Isn’t Valentine’s Day a perfect occasion to think about relationships? Other than my family, the relationship I care most about nowadays is the one between Microsoft and the Open Source communities which, to put it mildly, have been interesting in the past. As I’m learning my way through this new adventure, I have been considering our track record from the early stages and, more importantly, thinking about the future.
Make no mistake. Relationships are hard and high in maintenance – especially when there is some history to them. Entering the state where water is really under the bridge is tough, and the one and only remedy I can think of is to build those bridges one stone at a time, and show that you really care. I firmly believe Microsoft is on the right track here: first as an outsider, then as a partner, and finally as an employee. For the past few years I saw the tide turning, and Microsoft becoming increasingly more open. We are building those bridges, and we are doing it in the one and only way Open Source communities care: by showing commitment, and contributing code.
We understand that we are far from being done, which is why I have started looking outside of Microsoft and reaching out to communities to continue the ongoing conversation, and to show the world how much we have changed and become more open. But showing the whats and the hows is notenough: we want to get to the next step, and delve into the reasons leading us to steer the ship towards open water. As the story unfolds and I start touring the world to meet as many communities as I can and gather the feedback we need so much to move forward and have a productive relationship.
Speaking of travel, I just came back from my European tour, where I visited Italy, Germany, the UK and Belgium. This was my first “toe in the water”, and it was a priceless learning experience, where I managed to reconnect with old friends and meet new people from the Open Source world. In Italy I had a chance to see how HTML5 is going to play a huge part in the future of the Web (you don’t want to lose the upcoming “HTML, ci siamo” event). In Germany I walked away with a miniature model of the “we love developers” double decker Microsoft bus that is making the rounds to show all the efforts Microsoft is doing in enrolling developers. In the UK, I was blown away by the amount of information, tutorials, interviews and other good stuff the www.ubelly.com fine folks are doing. And in Belgium I had a great meeting with some of the most well respected PHP developers who are constructively having a discussion on how to improve their experience on Azure, and helping to plug on the community creativity with a very contest (if you live in Europe, and grok PHP, you should definitely sign up!).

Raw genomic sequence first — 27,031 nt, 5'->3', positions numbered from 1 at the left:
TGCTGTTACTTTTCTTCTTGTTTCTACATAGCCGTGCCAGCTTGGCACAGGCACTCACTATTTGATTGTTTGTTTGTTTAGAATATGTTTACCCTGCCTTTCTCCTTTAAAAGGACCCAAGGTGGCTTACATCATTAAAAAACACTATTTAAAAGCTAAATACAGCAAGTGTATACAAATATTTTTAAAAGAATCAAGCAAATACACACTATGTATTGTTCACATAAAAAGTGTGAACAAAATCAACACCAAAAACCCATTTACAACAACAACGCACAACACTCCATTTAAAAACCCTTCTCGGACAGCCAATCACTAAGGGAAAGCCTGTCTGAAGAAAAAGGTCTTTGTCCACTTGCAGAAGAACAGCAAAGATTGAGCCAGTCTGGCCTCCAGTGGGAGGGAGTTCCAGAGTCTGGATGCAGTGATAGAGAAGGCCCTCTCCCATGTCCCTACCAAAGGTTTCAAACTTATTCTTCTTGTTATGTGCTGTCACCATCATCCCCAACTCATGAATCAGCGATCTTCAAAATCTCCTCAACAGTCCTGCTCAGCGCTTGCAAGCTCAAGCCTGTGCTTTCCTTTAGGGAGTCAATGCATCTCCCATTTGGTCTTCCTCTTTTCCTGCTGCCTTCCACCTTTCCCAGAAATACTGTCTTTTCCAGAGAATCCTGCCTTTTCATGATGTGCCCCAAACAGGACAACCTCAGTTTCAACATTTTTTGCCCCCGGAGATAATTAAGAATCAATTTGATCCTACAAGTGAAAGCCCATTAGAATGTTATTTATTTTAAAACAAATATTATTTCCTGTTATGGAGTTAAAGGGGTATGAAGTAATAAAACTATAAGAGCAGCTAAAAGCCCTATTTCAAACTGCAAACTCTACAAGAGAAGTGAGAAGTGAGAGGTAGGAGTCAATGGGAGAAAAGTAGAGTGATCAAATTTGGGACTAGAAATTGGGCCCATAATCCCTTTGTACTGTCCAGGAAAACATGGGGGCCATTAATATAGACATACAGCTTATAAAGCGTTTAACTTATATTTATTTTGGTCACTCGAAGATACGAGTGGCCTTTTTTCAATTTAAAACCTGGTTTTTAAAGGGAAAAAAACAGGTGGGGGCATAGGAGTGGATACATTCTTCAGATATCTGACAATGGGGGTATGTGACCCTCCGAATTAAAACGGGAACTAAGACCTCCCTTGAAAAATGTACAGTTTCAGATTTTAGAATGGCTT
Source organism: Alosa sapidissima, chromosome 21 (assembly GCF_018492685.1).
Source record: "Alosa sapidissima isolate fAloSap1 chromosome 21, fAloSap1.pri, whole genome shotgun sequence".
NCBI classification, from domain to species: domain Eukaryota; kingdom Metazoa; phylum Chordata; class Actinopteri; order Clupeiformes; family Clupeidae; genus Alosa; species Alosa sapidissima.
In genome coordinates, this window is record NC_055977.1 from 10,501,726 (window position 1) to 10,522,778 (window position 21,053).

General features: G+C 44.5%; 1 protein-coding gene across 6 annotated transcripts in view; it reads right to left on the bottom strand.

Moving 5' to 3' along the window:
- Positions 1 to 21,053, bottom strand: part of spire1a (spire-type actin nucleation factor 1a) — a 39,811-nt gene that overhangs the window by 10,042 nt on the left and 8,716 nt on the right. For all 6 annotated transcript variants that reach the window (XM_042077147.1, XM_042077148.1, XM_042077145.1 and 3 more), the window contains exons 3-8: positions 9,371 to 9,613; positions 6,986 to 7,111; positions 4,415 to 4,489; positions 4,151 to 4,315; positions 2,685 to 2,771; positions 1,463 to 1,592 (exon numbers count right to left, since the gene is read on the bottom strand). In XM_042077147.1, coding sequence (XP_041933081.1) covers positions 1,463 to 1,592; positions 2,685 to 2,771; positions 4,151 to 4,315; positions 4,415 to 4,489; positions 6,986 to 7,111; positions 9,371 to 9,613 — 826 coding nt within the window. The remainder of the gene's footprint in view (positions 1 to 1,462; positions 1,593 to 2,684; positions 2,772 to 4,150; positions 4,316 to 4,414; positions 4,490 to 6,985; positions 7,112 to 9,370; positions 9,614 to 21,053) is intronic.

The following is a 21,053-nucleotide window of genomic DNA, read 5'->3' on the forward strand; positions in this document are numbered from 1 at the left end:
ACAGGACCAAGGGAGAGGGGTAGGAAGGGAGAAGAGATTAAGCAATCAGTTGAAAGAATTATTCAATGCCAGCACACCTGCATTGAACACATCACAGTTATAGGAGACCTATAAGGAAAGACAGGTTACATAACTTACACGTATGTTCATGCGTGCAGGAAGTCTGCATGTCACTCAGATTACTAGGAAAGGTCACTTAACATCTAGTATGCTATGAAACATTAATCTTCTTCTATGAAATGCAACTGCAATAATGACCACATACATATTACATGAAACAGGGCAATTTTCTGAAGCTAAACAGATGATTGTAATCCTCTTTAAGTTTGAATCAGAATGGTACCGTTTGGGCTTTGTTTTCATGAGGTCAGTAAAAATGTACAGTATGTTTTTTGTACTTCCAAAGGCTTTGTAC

On top of that, I spent my last day in Europe visiting and attending FOSDEM, the largest Free Software event in Europe. There, I had the pleasant surprise of a day packed with casual encounters in the hallways which turned into extremely practical conversations on how Microsoft and the FLOSS communities can move on and work together on real problems, real projects and real code.
And code does definitely matter, so let me finish by announcing some new released projects, freshly baked and wrapped in a proper Valentine’s day chocolate box. Today we announced the availability of four new extensions for Joomla! that allow Joomla! administrators/developers to provide users with the following integrated features: Bing Maps, Windows Live ID, OData and the Silverlight Pivot Viewer. These extensions are developed and contributed by Schakra and MindTree, with funding provided by Microsoft. Here’s a quick overview of the extensions:
Bing Maps extension (http://joomlacode.org/gf/project/bingmaps/):
With this extension, Joomla! users can easily include customized Bing Maps into the content they are publishing, and administrator can preconfigure how the map should look, and where it can be added.
Silverlight Pivot viewer extension (http://joomlacode.org/gf/project/pivotviewer/):
With this extension Joomla! users can visually navigate with the Silverlight Pivot viewer through large amount of data. Administrators define what is the data source using a set of preconfigured options like OData, RSS, media files, etc, .
Windows Live ID extensions(http://joomlacode.org/gf/project/windowsliveid/):
With this extension Joomla! users can associate their Joomla! account to their Windows Live ID, and then to login on Joomla! with Windows Live ID.
OData extension (http://joomlacode.org/gf/project/odata/):
With this extension Joomla! administrator can provide users with quick access to any OData source, like the Netflix catalog (check the list of live OData services), and let them include these in any content type (such as articles). The generic extension includes a basic OData query builder and renders data in a simple HTML Table.
Code speaks, content matters. To close on Joomla!, we’ve also just published a new tutorial explaining how to get Joomla! up and running on Windows Azure using the Windows Azure Companion. And by the way we will be at J-and-Beyond conference May 6th-8th, to showcase more Joomla! and Microsoft technologies interop.
As always I look forward to your comments and feedback.
Gianugo Rabellino, Senior Director of Open Source Communities